Economics of Cultural Leadership 2008-10
This report was commissioned by the Cultural Leadership Programme to examine a range of impact measures for its work. Setting the CLP in the broader economic context of the creative and cultural industries in UK, it looks to analyse the range of economic impacts created by the initiative and particularly focuses on potential connections between organisational engagement with the CLP, and improved financial outcomes for organisations.
Clearly, measuring the impact of an organisation such as CLP on a whole sector is conceptually complex – and measuring economic impact is no exception. There have been a number of attempts to enumerate the different links in a chain of economic impact in the creative and cultural sector, including models developed by the Work Foundation in 2007, and Frontier Economics in 2007. Both of which examine multiple forms of economic outcome, including building ‘social capital’ through networking, raising ‘human capital’ through developing individuals, improving the performance of individual organisations within the sector, and raising the economic impact of the sector on the UK economy.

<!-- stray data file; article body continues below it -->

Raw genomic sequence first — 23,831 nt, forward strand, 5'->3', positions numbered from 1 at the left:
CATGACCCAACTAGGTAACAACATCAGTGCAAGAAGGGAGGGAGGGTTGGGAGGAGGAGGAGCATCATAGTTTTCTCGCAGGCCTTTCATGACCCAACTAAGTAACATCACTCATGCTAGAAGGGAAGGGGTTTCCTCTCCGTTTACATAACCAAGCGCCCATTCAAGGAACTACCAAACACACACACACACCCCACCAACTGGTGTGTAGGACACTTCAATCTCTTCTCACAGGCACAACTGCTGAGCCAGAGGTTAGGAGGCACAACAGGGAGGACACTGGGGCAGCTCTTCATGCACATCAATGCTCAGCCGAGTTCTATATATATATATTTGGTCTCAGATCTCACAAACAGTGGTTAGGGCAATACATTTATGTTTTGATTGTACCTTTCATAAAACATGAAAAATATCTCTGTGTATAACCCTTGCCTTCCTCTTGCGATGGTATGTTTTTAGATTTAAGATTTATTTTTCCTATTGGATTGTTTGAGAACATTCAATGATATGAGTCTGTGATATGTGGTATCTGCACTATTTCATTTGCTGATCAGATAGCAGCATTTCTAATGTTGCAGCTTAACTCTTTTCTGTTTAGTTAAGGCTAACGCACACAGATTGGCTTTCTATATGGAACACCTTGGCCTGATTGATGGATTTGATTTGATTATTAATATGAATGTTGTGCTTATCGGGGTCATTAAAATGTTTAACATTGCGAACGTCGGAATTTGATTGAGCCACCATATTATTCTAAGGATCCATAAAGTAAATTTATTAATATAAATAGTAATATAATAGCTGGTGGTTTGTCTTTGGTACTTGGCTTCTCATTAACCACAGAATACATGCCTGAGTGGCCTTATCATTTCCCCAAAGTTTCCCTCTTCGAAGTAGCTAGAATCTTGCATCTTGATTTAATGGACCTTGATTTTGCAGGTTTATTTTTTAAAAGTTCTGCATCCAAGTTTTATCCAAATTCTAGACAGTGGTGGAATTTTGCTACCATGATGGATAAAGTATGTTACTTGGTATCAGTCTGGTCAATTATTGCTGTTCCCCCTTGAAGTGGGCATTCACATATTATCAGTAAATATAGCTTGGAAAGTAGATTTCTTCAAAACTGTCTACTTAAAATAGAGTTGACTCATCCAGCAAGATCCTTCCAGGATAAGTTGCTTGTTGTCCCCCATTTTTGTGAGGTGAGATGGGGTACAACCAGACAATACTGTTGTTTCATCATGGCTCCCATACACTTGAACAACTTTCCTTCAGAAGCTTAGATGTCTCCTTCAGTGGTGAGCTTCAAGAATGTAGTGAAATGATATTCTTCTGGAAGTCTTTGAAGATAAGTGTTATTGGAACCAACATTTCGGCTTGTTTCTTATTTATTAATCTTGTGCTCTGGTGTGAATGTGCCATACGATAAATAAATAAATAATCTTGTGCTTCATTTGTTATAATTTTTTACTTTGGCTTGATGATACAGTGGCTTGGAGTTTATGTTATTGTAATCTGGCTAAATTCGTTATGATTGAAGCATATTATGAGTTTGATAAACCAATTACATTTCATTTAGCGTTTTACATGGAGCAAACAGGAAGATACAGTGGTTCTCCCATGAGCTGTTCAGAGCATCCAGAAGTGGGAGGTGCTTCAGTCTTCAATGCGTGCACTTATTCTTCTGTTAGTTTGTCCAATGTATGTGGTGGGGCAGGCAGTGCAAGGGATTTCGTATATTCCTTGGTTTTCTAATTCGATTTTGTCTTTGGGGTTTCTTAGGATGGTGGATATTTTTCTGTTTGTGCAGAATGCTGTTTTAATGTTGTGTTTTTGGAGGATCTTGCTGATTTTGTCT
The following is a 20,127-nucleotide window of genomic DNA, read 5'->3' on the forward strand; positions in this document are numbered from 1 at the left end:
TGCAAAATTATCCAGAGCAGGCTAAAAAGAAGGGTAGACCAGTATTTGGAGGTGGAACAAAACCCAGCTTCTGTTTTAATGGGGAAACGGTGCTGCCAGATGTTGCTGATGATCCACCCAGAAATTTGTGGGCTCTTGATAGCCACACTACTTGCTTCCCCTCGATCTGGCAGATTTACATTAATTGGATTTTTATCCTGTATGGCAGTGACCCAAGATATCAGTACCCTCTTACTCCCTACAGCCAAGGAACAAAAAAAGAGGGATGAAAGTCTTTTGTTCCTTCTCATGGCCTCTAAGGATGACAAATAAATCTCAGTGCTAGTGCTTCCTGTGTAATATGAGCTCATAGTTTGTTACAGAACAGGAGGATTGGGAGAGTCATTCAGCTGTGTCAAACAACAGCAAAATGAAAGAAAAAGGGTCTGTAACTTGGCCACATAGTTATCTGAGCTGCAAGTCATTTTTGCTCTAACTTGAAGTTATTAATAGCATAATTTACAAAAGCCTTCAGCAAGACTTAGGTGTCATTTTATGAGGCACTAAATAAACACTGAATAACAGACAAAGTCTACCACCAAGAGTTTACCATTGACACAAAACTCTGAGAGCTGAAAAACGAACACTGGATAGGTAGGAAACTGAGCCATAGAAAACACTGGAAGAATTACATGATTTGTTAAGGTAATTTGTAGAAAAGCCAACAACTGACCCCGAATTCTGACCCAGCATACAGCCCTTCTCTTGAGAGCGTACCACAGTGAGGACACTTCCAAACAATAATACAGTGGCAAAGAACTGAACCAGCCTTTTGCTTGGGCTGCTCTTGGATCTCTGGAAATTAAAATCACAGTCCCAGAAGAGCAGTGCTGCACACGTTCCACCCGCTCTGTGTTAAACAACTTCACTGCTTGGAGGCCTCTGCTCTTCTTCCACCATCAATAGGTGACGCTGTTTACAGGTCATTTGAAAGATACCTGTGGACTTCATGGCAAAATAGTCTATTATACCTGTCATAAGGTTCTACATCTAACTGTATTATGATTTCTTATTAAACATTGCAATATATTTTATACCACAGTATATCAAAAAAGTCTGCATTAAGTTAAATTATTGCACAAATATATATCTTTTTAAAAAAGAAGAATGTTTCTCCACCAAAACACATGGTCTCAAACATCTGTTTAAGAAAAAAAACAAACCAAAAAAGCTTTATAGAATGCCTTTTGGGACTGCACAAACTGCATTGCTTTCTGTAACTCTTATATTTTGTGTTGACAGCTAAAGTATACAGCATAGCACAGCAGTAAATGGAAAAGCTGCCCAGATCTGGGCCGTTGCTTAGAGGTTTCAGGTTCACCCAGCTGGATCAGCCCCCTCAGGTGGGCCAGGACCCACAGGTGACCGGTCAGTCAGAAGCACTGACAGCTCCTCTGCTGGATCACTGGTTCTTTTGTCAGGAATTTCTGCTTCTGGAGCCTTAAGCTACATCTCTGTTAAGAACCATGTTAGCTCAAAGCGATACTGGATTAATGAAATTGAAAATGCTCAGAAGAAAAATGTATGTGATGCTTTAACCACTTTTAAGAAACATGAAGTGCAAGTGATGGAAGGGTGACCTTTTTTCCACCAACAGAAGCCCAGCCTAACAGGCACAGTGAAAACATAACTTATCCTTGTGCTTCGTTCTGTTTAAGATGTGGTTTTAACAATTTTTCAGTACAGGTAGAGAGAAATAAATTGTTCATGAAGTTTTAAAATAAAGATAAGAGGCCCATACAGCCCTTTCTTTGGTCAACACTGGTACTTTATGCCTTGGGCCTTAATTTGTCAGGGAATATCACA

This report details key findings, particularly looking at: the demand for cultural leadership; the impact on the individuals; the impact on organisations; and the cost-benefit analysis - according to this research, for organisations spending at least £1,000 over two years on CLP activities and programmes, there is a £1:£4.20 cost-benefit ratio to that investment. The report concludes that for CLP to build on its significant successes to date and have the maximum impact on the sector, they should consider the following recommendations: create economic targets aligning to CLP objectives; encourage participants – and organisations – to develop a clearer sense of financial responsibility for leadership development; extend the focus on creative entrepreneurs; focus on innovation in the sector and beyond; amplify the current research activity; and undertake regional ring-fencing or to at least maintain its current regional balance.